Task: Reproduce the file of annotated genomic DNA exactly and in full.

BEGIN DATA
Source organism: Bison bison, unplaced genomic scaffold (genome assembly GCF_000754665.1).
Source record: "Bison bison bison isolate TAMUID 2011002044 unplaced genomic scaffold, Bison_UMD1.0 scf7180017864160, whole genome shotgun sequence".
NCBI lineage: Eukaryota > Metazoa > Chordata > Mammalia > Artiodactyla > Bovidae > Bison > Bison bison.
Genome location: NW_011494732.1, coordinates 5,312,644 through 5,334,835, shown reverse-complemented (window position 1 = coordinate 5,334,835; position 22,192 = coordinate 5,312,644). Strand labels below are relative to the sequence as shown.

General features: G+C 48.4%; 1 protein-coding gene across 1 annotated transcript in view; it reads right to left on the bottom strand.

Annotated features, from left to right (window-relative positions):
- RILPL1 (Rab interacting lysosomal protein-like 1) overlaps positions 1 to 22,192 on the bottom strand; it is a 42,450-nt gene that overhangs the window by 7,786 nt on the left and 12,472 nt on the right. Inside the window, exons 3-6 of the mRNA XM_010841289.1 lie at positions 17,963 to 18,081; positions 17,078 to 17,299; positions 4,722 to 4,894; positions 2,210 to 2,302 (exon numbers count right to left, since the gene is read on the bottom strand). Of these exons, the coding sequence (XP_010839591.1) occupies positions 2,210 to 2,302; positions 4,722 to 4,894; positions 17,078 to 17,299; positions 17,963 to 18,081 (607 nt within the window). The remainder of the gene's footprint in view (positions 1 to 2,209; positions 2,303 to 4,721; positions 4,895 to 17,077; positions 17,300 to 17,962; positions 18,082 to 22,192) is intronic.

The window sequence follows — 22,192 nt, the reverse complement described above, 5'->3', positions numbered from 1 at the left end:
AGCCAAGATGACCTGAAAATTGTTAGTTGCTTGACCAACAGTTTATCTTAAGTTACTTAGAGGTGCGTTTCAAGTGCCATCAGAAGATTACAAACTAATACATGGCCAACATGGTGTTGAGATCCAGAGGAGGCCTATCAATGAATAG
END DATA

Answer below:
Source organism: Bison bison, unplaced genomic scaffold (genome assembly GCF_000754665.1).
Source record: "Bison bison bison isolate TAMUID 2011002044 unplaced genomic scaffold, Bison_UMD1.0 scf7180017864160, whole genome shotgun sequence".
NCBI lineage: Eukaryota > Metazoa > Chordata > Mammalia > Artiodactyla > Bovidae > Bison > Bison bison.
Genome location: NW_011494732.1, coordinates 5,312,644 through 5,334,835, shown reverse-complemented (window position 1 = coordinate 5,334,835; position 22,192 = coordinate 5,312,644). Strand labels below are relative to the sequence as shown.

General features: G+C 48.4%; 1 protein-coding gene across 1 annotated transcript in view; it reads right to left on the bottom strand.

Annotated features, from left to right (window-relative positions):
- RILPL1 (Rab interacting lysosomal protein-like 1) overlaps positions 1 to 22,192 on the bottom strand; it is a 42,450-nt gene that overhangs the window by 7,786 nt on the left and 12,472 nt on the right. Inside the window, exons 3-6 of the mRNA XM_010841289.1 lie at positions 17,963 to 18,081; positions 17,078 to 17,299; positions 4,722 to 4,894; positions 2,210 to 2,302 (exon numbers count right to left, since the gene is read on the bottom strand). Of these exons, the coding sequence (XP_010839591.1) occupies positions 2,210 to 2,302; positions 4,722 to 4,894; positions 17,078 to 17,299; positions 17,963 to 18,081 (607 nt within the window). The remainder of the gene's footprint in view (positions 1 to 2,209; positions 2,303 to 4,721; positions 4,895 to 17,077; positions 17,300 to 17,962; positions 18,082 to 22,192) is intronic.

The window sequence follows — 22,192 nt, the reverse complement described above, 5'->3', positions numbered from 1 at the left end:
AGCCAAGATGACCTGAAAATTGTTAGTTGCTTGACCAACAGTTTATCTTAAGTTACTTAGAGGTGCGTTTCAAGTGCCATCAGAAGATTACAAACTAATACATGGCCAACATGGTGTTGAGATCCAGAGGAGGCCTATCAATGAATAG